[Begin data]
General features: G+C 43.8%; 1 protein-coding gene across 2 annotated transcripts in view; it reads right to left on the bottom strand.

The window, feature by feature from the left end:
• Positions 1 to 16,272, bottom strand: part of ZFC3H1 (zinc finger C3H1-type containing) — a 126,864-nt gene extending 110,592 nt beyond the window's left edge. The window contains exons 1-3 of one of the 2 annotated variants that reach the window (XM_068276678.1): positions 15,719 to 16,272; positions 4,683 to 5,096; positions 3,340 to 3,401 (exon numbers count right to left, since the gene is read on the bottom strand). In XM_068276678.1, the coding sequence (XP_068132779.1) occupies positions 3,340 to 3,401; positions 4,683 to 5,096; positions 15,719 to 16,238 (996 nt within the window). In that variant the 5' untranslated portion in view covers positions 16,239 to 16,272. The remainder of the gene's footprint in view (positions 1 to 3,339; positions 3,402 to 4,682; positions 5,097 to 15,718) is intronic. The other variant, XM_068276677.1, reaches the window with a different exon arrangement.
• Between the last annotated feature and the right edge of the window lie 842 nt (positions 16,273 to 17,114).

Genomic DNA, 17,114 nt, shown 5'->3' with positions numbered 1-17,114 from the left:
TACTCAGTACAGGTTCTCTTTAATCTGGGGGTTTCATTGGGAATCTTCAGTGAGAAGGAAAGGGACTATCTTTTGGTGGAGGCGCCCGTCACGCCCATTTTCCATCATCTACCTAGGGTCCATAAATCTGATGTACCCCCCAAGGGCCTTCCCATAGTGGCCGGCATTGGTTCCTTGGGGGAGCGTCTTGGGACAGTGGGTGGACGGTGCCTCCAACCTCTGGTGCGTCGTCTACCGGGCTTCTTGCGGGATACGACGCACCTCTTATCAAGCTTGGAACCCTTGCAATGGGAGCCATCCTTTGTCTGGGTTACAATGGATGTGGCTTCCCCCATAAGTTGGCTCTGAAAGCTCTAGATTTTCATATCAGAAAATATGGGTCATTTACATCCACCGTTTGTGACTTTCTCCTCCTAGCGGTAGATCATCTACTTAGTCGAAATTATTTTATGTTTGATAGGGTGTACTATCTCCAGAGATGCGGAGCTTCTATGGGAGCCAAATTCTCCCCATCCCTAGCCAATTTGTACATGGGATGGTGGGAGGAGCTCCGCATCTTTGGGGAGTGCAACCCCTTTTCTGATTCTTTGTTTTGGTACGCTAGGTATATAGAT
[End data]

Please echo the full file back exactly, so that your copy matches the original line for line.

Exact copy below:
General features: G+C 43.8%; 1 protein-coding gene across 2 annotated transcripts in view; it reads right to left on the bottom strand.

The window, feature by feature from the left end:
• Positions 1 to 16,272, bottom strand: part of ZFC3H1 (zinc finger C3H1-type containing) — a 126,864-nt gene extending 110,592 nt beyond the window's left edge. The window contains exons 1-3 of one of the 2 annotated variants that reach the window (XM_068276678.1): positions 15,719 to 16,272; positions 4,683 to 5,096; positions 3,340 to 3,401 (exon numbers count right to left, since the gene is read on the bottom strand). In XM_068276678.1, the coding sequence (XP_068132779.1) occupies positions 3,340 to 3,401; positions 4,683 to 5,096; positions 15,719 to 16,238 (996 nt within the window). In that variant the 5' untranslated portion in view covers positions 16,239 to 16,272. The remainder of the gene's footprint in view (positions 1 to 3,339; positions 3,402 to 4,682; positions 5,097 to 15,718) is intronic. The other variant, XM_068276677.1, reaches the window with a different exon arrangement.
• Between the last annotated feature and the right edge of the window lie 842 nt (positions 16,273 to 17,114).

Genomic DNA, 17,114 nt, shown 5'->3' with positions numbered 1-17,114 from the left:
TACTCAGTACAGGTTCTCTTTAATCTGGGGGTTTCATTGGGAATCTTCAGTGAGAAGGAAAGGGACTATCTTTTGGTGGAGGCGCCCGTCACGCCCATTTTCCATCATCTACCTAGGGTCCATAAATCTGATGTACCCCCCAAGGGCCTTCCCATAGTGGCCGGCATTGGTTCCTTGGGGGAGCGTCTTGGGACAGTGGGTGGACGGTGCCTCCAACCTCTGGTGCGTCGTCTACCGGGCTTCTTGCGGGATACGACGCACCTCTTATCAAGCTTGGAACCCTTGCAATGGGAGCCATCCTTTGTCTGGGTTACAATGGATGTGGCTTCCCCCATAAGTTGGCTCTGAAAGCTCTAGATTTTCATATCAGAAAATATGGGTCATTTACATCCACCGTTTGTGACTTTCTCCTCCTAGCGGTAGATCATCTACTTAGTCGAAATTATTTTATGTTTGATAGGGTGTACTATCTCCAGAGATGCGGAGCTTCTATGGGAGCCAAATTCTCCCCATCCCTAGCCAATTTGTACATGGGATGGTGGGAGGAGCTCCGCATCTTTGGGGAGTGCAACCCCTTTTCTGATTCTTTGTTTTGGTACGCTAGGTATATAGAT